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Theatrical Review: THE HUNGER GAMES (Melissa’s Take)

Melissa Green

March 22nd, 2012

Whether you’re a faithful devotee of author Suzanne Collins, a casual fan, or looking for a Friday night flick at your local cinema, THE HUNGER GAMES adequately satisfies on all fronts. Set in a near-future dystopia in the former U.S.A., there now exists the country of Panem; an oppressive regime divided into 12 districts ruled by the totalitarian Capitol.  Annually, its citizens are punished for their former uprising via a death tournament named The Hunger Games, in which one teenage girl and boy from each district are selected to participate. The forced participants, or "tributes", are then inducted into a televised, frenzied, propaganda-fueled death match. Imagine a Super Bowl of blood and guts where 24 enter and one victor leaves.

Katniss Everdeen (Jennifer Lawrence) is the strong female protagonist we’ve anxiously been waiting for; a huntress who uses her bow, arrow, wits, and will to fend for and feed her family. She has a close friendship with her attractive friend Gale (Liam Hemsworth). Don’t fear! Katniss is more reminiscent of Hit-Girl from KICK-ASS as opposed to TWILIGHT's heroine Bella Swan.

Intellectually, Katniss understands that she doesn’t have time to indulge in romantic fantasies and instead prefers to focus (with razor precision) on survival, while still retaining an open heart. Both strength and determination are apparent when she risks her life by volunteering to participate in the tournament in place of her younger sister Primrose (being a big sister myself, I have to root for selfless sacrifice).  It is these virtues that propel the audience to become emotionally involved in her tribulations, rooting for her ultimate survival.

Jennifer Lawrence is so effective right from the start of THE HUNGER GAMES that I couldn’t imagine anyone else as Katniss; her cool confidence and soulful eyes allowed me to connect personally. I found myself asking questions like, "What would it feel like if I had to compete? How would I handle the media scrutiny? What would my weapon of choice be?" I’m actually inspired to learn how to use a bow and arrow now. Although, if I was forced to compete, I wouldn't want to end up being attacked by killer mutant wasps.

THE HUNGER GAMES has some excellent supporting performances. Josh Hutcherson's endearing Peeta Mellark finds a balance between cocky teenage charm and emotional vulnerability. Their relationship is convincing and does not compromise the core strength of Katniss as an independent female, since it could be argued that their connection serves as a tool to further their survival and justifying a need for romance. Woody Harrelson as the fluttery-haired Haymitch Abernathy plays a boozy, broken down winner of a past Hunger Game who mentors Katniss and Peeta.  Stanley Tucci dazzles as the flamboyant games commentator, Caesar Flickerman, whose fulsome disposition and blue hair does not diminish his sympathies for the teenage tributes. Elizabeth Banks’ character Effie Trinket triumphantly summons the ghost of Marie Antoinette. Effie serves as an example of the wealthy, superficial people of the Capitol who turn a blind eye to the horrific realities by indulging in pure amusement and cakes. Donald Sutherland delivers as President Snow, a calculating, malevolent ruler whose awareness of the district’s fears and hopes lays the groundwork for a worthy villain. Rocker Lenny Kravitz (underused here) charms as Cinna, the designer and confidant who literally sets Katniss (well, her dress) on fire.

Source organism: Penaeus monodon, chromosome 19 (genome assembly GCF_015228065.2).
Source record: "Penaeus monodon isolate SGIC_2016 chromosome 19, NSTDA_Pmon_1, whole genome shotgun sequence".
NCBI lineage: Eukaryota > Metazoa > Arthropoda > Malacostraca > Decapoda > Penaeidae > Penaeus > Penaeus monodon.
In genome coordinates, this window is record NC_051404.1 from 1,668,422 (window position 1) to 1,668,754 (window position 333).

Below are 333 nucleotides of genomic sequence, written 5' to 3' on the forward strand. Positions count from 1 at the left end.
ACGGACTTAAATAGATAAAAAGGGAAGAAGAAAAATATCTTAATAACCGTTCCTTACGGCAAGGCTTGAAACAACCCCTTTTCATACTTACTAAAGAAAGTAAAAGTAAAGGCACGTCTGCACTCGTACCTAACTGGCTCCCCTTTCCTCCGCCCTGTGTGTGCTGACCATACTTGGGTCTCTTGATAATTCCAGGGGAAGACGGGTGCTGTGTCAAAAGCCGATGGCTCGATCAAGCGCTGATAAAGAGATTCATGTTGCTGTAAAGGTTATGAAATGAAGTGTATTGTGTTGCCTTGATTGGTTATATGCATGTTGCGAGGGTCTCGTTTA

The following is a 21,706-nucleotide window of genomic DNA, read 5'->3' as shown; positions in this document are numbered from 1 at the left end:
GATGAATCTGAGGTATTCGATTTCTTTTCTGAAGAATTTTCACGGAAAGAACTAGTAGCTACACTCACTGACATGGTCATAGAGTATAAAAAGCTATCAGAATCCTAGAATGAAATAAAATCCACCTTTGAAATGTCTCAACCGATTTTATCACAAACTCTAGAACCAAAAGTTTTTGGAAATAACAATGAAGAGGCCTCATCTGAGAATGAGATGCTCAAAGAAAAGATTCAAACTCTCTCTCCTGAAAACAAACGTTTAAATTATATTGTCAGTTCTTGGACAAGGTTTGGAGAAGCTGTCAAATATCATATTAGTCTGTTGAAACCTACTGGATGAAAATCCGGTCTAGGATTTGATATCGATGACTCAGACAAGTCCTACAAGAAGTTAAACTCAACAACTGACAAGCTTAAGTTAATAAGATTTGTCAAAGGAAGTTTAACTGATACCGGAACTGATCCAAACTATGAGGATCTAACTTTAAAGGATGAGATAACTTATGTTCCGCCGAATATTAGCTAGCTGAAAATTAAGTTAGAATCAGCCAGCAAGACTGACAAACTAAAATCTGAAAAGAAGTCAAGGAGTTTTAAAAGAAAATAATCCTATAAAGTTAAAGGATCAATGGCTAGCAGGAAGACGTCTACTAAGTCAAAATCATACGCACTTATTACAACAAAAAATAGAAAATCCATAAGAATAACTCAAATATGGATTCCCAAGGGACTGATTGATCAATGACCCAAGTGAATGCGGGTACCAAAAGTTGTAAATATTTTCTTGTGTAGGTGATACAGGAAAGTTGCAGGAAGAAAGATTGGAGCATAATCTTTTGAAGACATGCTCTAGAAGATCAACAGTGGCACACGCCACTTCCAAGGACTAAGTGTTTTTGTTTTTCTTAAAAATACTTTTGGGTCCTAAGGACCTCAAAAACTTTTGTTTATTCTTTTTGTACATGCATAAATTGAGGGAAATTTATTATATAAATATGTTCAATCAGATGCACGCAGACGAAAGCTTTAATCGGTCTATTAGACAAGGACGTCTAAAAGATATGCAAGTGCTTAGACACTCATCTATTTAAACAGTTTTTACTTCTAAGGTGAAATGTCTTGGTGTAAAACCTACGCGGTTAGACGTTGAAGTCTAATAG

Director Gary Ross’ (SEABISCUIT, PLEASANTVILLE) indie approach to this film helps focus the narrative and visual style, allowing the audience an opportunity to connect to the characters. Instead of it being a buffet of gratuitous visual effects, it has an independent tonality that keeps the audience grounded. This substantiates the notion that one doesn’t need to spend the extra money watching 3-D to feel immersed in a 2-D world. Screenwriter Gary Ross did his darndest to respect the details in Suzanne Collins' novels, down to Cinna’s (Lenny Kravitz) gold guyliner and Effie Trinket’s frou frou wigs. Furthermore, he succeeds in drawing parallel comparisons between our current society and that of the media monster, reality television-obsessed world of THE HUNGER GAMES. (Bringing to mind the mantra of the ever-popular Survivor television show: "Outwit, Outplay, Outlast.")

If you’re expecting a Battle Royale meets Tarantino-like hack-and-slash gore fest during the actual Hunger Games event, you will be disappointed. Director Gary Ross implemented the shaky-cam technique to cheat the kill scenes in order to ensure a more youth-friendly PG-13 rating.  The movie is called THE HUNGER GAMES, and while I was expecting the characters to be hungry they looked more like healthy, nubile young people who neglect to eat even when food is presented.  I wanted more of Gale (Liam Hemsworth), who didn't have enough screen time, sadly.  Regardless of whether you’re Team Gale or Team Peeta, I found myself left longing for heavier sexual heat between Katniss and Peeta.

THE HUNGER GAMES is not the next TWILIGHT - it is actually much better. Suzanne Collins’ vision has been executed with due respect, generating a need for the 'three finger salute' District 12-style. So get out there and have “A Happy Hunger Games.”


Grade: A

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